One Nation Under Surveillance


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What do we envision when we envision the surveillance state?

The latest item in the Snowden surveillance files comes from  Barton Gellman of The Washington Post, who tells us that the messages of law-abiding Americans outnumber ‘legitimate’ targets of NSA surveillance nine to one. We’re talking about love stories now, trysts, hook-ups, mental-health crises, political and religious conversions, financial nightmares. They have no ‘intelligence value’, but the NSA is saving them all the same.

Still, there doesn’t seen to be any real outrage. We the People under surveillance seem to be confused about how much our liberty and our privacy are worth in exchange for convenience  and connectedness. We beg to be followed on Twitter and stalked on Facebook, even as we’re wonder, in an abstract way, how bad it would be to pop up on a government watch list.


It’s the artists — from Orwell of Nineteen Eighty-Four, to Philip Dick and Margaret Atwood, to Trevor Paglen and Banksy — who raise the big questions: about voyeurism, about safety and risk, and the essence of our public and private selves. Is there a book or a movie that tells us what kind of world are we living in, or where the surveillance state begins and ends? What impact does mass surveillance have on our selves, on our national psyche, on the way we interact with each other, on the art we make and the way we live?

Here’s a short excerpt with the surveillance artist Trevor Paglen:

For a lot of moviegoers the thought of the surveillance state conjures the entirely sinister images of East Germany under totalitarian Communist control after World War II – all of it made vivid in the film “The Lives of Others” from 2006 about an eavesdropper for the security police known as the Stasi. Fritz Pleitgen was a celebrated correspondent for German TV during the Cold War, and warns us about giving up our privacy.

Read More

  • Our friends at the Boston Review convened a forum on privacy and surveillance, with the former FCC chairman Reed Hundt at the center, and comments from Rebecca MacKinnon, Evgeny Morozov, and Richard Stallman.
  • Glenn Greenwald has argued that we’re closer to Nineteen Eighty-Four than we’re willing to admit, while our other guest Benjamen Walker sees it differently on his Theory of Everything podcast;
  • Judith Donath traces the line between public and private space in this lecture;
  • The photographer Trevor Paglen told a conference this winter that secrecy doesn’t describe all the things we’re not allowed to know, but rather a behavior of powerful people — a whole world, with a look and a feel, if you care to seek it out.
  • Facebook has been manipulating your mood, and you can read about it at The Atlantic.
  • Michael P. Lynch on privacy and the threat to the self on the New York Times philosophy blog.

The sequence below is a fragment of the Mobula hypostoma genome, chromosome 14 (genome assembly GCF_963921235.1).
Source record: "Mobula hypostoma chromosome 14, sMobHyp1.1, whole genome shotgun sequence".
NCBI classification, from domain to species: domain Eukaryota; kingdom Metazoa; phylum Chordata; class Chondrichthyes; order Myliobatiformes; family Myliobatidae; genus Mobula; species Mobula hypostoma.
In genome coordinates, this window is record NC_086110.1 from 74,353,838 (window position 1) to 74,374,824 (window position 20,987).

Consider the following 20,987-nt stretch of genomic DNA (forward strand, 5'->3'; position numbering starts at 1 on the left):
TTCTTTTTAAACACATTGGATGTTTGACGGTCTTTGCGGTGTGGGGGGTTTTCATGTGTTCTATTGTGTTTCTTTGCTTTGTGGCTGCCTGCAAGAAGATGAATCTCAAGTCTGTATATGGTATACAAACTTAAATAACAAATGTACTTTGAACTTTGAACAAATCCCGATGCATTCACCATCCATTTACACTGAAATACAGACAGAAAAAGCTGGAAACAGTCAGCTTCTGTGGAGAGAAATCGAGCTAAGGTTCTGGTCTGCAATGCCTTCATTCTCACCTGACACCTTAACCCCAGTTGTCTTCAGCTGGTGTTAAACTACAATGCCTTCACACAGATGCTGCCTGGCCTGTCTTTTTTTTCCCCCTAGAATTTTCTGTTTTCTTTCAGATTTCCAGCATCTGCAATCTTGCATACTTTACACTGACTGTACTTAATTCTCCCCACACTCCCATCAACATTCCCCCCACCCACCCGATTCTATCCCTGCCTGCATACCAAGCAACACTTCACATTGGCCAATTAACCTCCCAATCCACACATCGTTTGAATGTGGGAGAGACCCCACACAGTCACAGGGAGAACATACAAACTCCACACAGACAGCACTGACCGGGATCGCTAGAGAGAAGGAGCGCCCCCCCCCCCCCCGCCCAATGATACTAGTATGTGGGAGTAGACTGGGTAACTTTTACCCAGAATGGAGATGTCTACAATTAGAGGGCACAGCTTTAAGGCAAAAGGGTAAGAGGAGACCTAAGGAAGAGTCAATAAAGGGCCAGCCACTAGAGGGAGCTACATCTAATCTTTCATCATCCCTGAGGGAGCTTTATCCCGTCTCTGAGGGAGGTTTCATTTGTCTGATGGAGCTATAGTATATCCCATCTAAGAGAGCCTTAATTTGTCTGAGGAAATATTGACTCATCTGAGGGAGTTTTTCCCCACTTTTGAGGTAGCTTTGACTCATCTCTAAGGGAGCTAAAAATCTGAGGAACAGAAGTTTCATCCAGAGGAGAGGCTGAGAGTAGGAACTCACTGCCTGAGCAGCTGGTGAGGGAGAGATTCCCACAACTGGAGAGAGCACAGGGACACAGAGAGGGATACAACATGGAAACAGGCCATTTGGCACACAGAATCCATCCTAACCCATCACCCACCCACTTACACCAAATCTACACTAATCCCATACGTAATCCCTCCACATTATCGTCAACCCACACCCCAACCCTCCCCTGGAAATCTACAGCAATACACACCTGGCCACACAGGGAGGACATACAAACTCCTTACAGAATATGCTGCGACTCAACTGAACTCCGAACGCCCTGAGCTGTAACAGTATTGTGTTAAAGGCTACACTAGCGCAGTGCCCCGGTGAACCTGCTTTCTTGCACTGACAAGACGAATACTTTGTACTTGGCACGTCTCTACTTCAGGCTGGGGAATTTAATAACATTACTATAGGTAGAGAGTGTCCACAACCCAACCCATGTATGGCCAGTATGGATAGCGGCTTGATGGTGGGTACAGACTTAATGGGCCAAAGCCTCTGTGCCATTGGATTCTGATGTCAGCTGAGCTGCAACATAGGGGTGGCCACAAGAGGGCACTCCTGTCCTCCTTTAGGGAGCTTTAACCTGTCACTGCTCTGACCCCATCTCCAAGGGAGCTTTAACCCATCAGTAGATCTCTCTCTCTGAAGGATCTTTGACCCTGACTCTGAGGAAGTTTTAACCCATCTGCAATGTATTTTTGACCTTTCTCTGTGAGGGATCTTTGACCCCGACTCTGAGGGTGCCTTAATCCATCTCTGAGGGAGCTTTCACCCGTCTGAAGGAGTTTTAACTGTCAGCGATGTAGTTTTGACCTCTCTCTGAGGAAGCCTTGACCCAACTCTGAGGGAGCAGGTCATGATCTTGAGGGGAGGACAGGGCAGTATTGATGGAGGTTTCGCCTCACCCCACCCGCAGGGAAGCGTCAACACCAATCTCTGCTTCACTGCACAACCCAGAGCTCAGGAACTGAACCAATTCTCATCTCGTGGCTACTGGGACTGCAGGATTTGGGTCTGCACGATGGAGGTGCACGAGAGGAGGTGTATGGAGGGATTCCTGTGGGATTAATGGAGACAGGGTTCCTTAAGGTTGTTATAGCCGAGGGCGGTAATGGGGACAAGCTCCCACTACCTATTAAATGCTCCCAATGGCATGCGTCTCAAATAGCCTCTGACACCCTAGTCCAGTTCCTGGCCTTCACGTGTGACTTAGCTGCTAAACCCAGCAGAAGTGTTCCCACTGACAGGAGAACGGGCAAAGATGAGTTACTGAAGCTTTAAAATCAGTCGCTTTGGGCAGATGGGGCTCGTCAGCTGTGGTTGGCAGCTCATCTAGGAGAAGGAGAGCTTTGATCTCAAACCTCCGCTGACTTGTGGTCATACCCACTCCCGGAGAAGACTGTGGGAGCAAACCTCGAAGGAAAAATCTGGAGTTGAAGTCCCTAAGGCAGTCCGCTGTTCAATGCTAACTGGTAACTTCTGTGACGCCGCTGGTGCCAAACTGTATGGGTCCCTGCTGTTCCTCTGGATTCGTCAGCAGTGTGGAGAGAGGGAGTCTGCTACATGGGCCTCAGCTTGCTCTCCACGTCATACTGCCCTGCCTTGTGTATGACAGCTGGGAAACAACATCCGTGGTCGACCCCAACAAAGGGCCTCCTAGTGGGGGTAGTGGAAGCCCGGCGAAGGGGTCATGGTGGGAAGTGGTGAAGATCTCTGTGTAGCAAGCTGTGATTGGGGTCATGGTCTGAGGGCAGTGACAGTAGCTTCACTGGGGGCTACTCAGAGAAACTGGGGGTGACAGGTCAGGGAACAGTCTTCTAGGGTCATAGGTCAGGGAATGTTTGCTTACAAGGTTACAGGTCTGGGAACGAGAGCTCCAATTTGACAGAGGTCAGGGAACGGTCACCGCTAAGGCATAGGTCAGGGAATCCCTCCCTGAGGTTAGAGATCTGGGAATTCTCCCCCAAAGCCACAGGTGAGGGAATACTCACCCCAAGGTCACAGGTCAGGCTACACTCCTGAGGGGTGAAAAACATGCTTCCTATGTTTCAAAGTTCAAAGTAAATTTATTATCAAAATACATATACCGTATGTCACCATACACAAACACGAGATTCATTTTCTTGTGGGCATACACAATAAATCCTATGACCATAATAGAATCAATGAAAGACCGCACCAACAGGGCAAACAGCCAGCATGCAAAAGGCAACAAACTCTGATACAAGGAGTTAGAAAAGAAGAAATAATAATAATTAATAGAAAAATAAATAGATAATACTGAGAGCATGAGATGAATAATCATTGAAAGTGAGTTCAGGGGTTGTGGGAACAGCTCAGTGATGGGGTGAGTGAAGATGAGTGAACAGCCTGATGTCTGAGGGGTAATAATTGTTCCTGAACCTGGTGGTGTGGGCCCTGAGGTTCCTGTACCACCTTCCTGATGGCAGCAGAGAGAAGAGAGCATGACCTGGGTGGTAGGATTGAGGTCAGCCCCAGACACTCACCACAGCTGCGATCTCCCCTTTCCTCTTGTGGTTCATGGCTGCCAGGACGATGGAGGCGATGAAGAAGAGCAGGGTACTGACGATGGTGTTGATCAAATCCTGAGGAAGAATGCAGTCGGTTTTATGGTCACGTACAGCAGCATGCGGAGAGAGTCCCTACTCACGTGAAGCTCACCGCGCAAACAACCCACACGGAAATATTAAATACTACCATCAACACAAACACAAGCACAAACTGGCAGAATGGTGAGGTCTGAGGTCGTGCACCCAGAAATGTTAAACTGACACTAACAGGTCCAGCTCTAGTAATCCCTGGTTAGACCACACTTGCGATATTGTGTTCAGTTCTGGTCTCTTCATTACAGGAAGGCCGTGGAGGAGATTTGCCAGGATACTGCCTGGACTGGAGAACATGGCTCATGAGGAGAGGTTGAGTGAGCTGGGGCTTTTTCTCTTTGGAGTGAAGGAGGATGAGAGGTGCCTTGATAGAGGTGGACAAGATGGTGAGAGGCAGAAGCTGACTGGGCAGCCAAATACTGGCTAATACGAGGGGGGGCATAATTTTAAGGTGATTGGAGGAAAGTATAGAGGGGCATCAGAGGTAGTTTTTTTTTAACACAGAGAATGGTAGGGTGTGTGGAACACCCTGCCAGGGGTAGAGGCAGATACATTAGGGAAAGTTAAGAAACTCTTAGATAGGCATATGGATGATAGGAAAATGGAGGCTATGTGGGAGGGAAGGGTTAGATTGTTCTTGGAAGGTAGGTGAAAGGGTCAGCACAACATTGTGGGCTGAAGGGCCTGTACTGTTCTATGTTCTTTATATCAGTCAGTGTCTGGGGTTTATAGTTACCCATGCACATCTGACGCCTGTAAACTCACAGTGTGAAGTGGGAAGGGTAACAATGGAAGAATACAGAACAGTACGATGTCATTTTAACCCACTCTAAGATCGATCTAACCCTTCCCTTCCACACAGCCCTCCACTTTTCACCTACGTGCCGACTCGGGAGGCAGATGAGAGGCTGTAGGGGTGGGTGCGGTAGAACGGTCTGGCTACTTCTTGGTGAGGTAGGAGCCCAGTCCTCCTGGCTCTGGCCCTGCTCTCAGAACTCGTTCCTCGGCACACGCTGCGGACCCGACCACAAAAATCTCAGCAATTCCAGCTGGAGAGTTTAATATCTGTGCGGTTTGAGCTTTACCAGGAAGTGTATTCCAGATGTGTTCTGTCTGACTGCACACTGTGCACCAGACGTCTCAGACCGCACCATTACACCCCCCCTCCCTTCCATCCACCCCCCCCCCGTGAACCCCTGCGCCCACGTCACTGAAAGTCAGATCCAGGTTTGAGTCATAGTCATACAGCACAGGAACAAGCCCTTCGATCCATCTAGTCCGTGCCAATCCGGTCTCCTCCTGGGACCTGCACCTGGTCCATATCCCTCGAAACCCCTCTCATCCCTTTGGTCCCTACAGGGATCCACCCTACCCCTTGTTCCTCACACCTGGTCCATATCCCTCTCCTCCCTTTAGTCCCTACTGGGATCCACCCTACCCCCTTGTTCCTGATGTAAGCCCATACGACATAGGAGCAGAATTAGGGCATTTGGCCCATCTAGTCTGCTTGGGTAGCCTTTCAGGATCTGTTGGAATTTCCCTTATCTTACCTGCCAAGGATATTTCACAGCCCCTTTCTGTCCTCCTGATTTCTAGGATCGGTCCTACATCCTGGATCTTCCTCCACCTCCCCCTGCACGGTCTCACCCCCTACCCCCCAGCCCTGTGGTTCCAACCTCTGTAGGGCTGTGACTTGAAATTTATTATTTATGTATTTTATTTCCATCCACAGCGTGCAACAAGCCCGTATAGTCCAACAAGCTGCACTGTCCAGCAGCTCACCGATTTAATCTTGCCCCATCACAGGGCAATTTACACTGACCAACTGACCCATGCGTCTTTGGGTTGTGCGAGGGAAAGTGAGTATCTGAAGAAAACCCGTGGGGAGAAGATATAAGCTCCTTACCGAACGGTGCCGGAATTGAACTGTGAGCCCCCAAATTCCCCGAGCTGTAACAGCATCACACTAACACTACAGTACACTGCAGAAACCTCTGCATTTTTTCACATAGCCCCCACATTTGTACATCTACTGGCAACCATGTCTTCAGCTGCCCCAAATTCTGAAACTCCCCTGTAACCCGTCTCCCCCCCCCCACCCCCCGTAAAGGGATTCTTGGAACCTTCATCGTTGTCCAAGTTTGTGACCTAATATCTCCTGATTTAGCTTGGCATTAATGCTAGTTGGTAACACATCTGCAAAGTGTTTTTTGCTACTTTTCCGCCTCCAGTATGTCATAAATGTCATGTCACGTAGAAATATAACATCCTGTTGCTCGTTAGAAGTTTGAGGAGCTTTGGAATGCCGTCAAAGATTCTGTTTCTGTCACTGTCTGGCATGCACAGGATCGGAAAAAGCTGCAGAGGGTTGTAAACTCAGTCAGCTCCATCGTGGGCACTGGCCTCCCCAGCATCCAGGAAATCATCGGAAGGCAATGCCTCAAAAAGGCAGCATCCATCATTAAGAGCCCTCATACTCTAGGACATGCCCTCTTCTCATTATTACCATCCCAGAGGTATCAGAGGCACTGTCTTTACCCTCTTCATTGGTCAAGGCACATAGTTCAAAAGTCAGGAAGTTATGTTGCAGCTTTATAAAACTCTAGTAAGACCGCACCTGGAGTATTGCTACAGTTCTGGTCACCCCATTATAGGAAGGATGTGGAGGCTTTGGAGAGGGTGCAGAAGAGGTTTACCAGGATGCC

Photo credit: Trevor Paglen; Flickr. 

Related Content

  • Pete Crangle
  • Doug McCallum

    “The Lives of Others”, 2006 German movie – especially that final scene where with the fall of the Berlin wall the author and former party boss realize that their symbiotic relationship is over and there is no longer a place for art based on resistance.

  • Kunal

    Here is Chris’ report on Beijing’s 798 art district:

    Curator Philip Tinari talks about why modern art is thriving in China, and the relationship between artists and the Chinese government.

  • Geriborg

    There are times that it seems we lack the abstract language to adequately frame the intensification of surveillance in everyday life: The way it is built into our digitally-mediated interactions, the multiple and continuous feeds from what Kevin Haggerty and the late Richard V. Ericson called “the Surveillant Assemblage.” (This is a term that they use, developed from their reading of Gilles Deleuze, about digital, visual and audio artifacts that may not have been designed to work with each other in specific networks, but are subsequently fitted into such network. [It’s also the title of their 2000 piece in the British Journal of Sociology, which is available here: ]

    One of the useful elements of the article is the way it examines and then finds lacking the typical metaphors for surveillance, such as the use of the ideas of “Big Brother” and “The Panopticon,” given the technical developments around surveillance.

    I find the metaphors inadequate, as well, particularly given the rise of The Internet of Things, and the concurrent rise of the exercise of power via digital means. I’ve called the rise of the New Surveillance, as reminiscent of a 17th Century project, called Polizeiwissenschaft. In 2006, I described it as the following:


    In the late 17th Century, German political theorists developed a meta-notion of policing and gave it a name: Polizeiwissenschaft. The term embraces broad policy and policing functions. In The Foucault Effect, Colin Gordon assembled a pastiche of snipped citations and paraphrases to convey the ambitious sweep of the object and the practices of Polizeiwissenschaft. I’ve reshuffled this mini-mosaic (below):